Advanced search

Healthy recipes for someone who hates veg!

(29 Posts)
EventRider1 Wed 20-May-20 11:17:04

I'm looking for some healthy recipes but the only problem I'm a very fussy eater and I hate pretty much all veg in varying ways! I am a new mum and it has dawned on me that when my daughter is older and I am trying to get her to eat her veg, I will be having to eat it too to set a good example but I can currently list the veg I will eat on two hands.
Examples of my weird eating habits include I can manage tomatoes in a pasta sauce or chilli but not raw or in a salad. I like raw carrots but not cooked, I will eat lettuce in a sandwich but can't stomach an actual salad bowl and I really don't like it when things touch on my get the idea!
I do periodically try to eat veg that I don't like to see if my taste buds have changed but so far they haven't.

So have you got any healthy recipes that include veg that you can't taste or that taste really good?

OP’s posts: |
bluefoxmug Wed 20-May-20 11:21:36

would adding grated carrot or courgette to tomato sauce work for you?
courgettini as part of your pasta dish?
how are you with frozen veg? frozen peas are delicious as snack.

EventRider1 Wed 20-May-20 11:26:12

Does the veg pasta actually taste like veg? If it doesn't then that could be a good gateway for me to eat more!
I haven't tried adding other veg to tomato sauce but again, maybe that would work if I can't taste it.
I do have frozen peas in the freezer for my husband but they scare me. I will literally sit and spend a good 10 minutes picking the peas out of egg fried rice before I will eat it blush

OP’s posts: |
bluefoxmug Wed 20-May-20 11:30:48

try one pea - straight from the freezer.
cougettini don't taste like pasta, but thry don't have much if an own taste.

do you like beans or lentils?
red lentils in a pasta sauce will 'melt' and give the sauce a thicker texture.

Smartcasual Wed 20-May-20 11:31:24

Have you tried roasting veg op?

Roasted butternut squash, parsnips and carrots are delicious. The roasting brings out the sweetness and changes their texture.

You can roast halves of butternut squash in the oven , add to sweated onions and stock and make a good soup, maybe with red pepper and/or chilli?

Or try chopping red peppers, onions, courgettes, fennel in to 3 cm chunks, toss in a little olive oil , in a roasting tin, season with s&p, and roast... you can add a little chilli if you like heat ... or thyme a few spices, to add more flavour. Eat with rice and a grating of parmesan.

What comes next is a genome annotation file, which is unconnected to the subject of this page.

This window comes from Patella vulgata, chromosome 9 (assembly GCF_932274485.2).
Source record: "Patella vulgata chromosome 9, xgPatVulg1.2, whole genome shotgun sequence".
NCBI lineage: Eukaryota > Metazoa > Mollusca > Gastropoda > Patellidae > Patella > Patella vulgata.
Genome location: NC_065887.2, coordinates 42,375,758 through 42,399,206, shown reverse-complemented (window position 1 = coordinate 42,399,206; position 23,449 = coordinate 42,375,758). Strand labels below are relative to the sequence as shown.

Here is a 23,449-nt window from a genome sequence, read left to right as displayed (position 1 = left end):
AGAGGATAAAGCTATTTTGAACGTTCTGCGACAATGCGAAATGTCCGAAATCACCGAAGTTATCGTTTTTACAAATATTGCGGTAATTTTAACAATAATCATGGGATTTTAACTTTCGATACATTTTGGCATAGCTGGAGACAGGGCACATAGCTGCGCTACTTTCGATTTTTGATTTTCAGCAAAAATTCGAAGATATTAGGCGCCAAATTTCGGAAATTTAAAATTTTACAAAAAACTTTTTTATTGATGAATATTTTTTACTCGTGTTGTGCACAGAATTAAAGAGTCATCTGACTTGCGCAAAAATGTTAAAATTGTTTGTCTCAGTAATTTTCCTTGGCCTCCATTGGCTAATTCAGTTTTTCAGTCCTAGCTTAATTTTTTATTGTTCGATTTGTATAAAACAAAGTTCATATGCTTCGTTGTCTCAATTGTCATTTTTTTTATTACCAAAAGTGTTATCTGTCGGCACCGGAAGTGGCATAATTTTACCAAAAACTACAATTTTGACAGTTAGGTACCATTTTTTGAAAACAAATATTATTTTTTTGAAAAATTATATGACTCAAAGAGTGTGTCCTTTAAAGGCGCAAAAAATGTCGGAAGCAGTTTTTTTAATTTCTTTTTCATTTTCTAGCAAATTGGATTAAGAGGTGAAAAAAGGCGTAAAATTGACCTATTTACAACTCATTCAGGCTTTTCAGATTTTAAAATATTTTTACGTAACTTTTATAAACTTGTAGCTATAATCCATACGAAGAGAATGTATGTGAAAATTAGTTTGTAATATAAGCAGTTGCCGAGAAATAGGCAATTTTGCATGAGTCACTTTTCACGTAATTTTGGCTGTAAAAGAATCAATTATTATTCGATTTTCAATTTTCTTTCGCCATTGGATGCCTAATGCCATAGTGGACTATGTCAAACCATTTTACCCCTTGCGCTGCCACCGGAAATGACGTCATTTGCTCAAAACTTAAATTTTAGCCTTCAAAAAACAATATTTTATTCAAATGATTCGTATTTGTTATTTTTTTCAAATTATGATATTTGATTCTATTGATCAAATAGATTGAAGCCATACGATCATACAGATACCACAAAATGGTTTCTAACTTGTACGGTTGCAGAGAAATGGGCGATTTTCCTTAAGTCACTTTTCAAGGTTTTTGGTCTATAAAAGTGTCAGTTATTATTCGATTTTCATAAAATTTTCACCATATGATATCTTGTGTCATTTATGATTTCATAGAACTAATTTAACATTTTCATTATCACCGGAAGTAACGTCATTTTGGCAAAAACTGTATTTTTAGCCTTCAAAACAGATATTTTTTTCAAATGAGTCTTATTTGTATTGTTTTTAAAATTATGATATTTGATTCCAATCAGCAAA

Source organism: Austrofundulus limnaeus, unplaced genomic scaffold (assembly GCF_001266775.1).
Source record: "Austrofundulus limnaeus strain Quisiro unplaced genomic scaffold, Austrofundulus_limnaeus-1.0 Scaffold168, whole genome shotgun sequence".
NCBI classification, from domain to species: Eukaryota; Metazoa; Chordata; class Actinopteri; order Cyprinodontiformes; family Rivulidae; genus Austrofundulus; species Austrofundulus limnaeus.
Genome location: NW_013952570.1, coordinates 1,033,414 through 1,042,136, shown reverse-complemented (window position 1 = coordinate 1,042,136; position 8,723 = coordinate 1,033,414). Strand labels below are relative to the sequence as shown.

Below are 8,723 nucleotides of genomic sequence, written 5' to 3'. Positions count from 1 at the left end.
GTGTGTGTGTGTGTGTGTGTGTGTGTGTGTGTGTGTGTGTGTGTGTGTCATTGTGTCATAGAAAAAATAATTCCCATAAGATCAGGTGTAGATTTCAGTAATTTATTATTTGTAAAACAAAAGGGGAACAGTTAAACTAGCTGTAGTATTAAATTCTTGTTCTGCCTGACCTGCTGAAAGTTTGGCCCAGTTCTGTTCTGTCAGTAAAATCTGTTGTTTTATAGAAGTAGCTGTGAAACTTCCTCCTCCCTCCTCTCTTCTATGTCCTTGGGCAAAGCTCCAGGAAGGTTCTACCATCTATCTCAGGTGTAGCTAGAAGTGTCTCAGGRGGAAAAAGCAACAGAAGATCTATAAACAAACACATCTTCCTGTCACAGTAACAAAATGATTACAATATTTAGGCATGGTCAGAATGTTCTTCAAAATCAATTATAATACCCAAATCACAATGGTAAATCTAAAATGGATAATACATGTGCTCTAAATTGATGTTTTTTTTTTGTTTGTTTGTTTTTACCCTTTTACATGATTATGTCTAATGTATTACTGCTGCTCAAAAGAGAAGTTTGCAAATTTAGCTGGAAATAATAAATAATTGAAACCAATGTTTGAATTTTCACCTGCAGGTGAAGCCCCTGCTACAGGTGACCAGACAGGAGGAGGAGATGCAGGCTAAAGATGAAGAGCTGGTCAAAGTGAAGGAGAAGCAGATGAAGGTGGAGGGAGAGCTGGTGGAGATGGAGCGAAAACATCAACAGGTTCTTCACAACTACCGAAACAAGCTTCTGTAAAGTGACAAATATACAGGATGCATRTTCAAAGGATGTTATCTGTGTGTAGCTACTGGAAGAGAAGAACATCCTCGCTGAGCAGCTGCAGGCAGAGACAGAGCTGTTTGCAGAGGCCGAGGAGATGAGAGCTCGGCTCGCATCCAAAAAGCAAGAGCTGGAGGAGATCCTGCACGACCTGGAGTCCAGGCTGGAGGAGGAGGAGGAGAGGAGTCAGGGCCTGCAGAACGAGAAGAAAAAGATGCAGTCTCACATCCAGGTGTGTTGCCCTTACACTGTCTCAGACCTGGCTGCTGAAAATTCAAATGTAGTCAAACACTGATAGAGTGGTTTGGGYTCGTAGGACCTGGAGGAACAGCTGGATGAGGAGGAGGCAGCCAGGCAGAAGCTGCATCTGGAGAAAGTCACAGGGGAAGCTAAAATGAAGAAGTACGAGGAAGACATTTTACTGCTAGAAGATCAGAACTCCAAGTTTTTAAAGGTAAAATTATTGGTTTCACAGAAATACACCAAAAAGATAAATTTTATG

Annabel Karmel does a good "hidden" veg bolognese sauce too.

formerbabe Wed 20-May-20 11:33:19

Yesterday I made a big tray of roasted veg for my lunch.

Roasted sweet potatoes, aubergine, red onion and Sun dried tomatoes, drizzle with olive oil and a little balsamic...I topped it with feta towards the end of the cooking time.

EventRider1 Wed 20-May-20 11:36:25

@bluefoxmug which are better, garden peas or petit pois? Or does it not matter?

OP’s posts: |
bluefoxmug Wed 20-May-20 11:38:11

tbh to me they taste the same.

EventRider1 Wed 20-May-20 11:41:02

I haven't tried roasted veg in a while but I do remember as a child, my mum would cut the parsnips to look like the roast potatoes and put them all in the same bowl to try and fool me but it never worked!
I will give it another go though. Do you add anything to them while they are roasting to make them taste better?

OP’s posts: |
formerbabe Wed 20-May-20 11:44:40

I add garlic, chill flakes, always olive oil and a,squeeze of lemon or drizzle of balsamic...once cooked, I top with cheese and put back in oven for 5-10 minutes...either feta or mozzarella.

mrsmummy111 Wed 20-May-20 11:44:38

What you need to do is basically research hidden veg recipes, like you would do for babies, then try to increase the amount of veg each time you have it so you may start to get a taste for it? There's plenty of things I used to hate (olives and feta for example) but having a Greek family meant I was constant exposed to them, after eating small amounts regularly I began to actually enjoy it. It sounds like it's more habit and textural issues rather than taste for you, so try to find different ways of preparing them. If you list the things you do like we may be able to make suggestions of similar fruits / veg that you may also enjoy?

Sexnotgender Wed 20-May-20 11:45:31

Roast some sweet potato, peppers and onions and then once they’re done stir through some fresh pesto, it’s usually in the fridges beside the fresh pasta.

EventRider1 Wed 20-May-20 11:50:43

@mrsmummy111 good point.

The veg I do like:
Raw carrots
Tomatoes (in pasta sauces)
Celery (with squirty cheese grin)
Kidney Beans / Baked beans
Leeks (in leek and potato soup)

I think that is pretty much it. I will eat coleslaw too.

OP’s posts: |
maxelly Wed 20-May-20 11:50:56

Is it the taste or the texture of the veg that bothers you more? If the taste maybe try putting veg into strong flavoured dishes like curry, stir fry with a teriyaki or ginger and garlic sauce, chilli? Also keep trying different veg as different varieties have very different tastes, root veg tender to be sweeter for instance?

Or if its the texture do as others have suggested and blend into sauces, or have soups?

Strugglingtodomybest Wed 20-May-20 11:53:56

Examples of my weird eating habits include I can manage tomatoes in a pasta sauce or chilli but not raw or in a salad. I like raw carrots but not cooked, I will eat lettuce in a sandwich but can't stomach an actual salad bowl and I really don't like it when things touch on my get the idea!

Are you me?! I could have written this, although I have got used to lettuce now, provided there is salad dressing on it. Oh, and I've discovered that petit pois are ok so long as they're by themselves.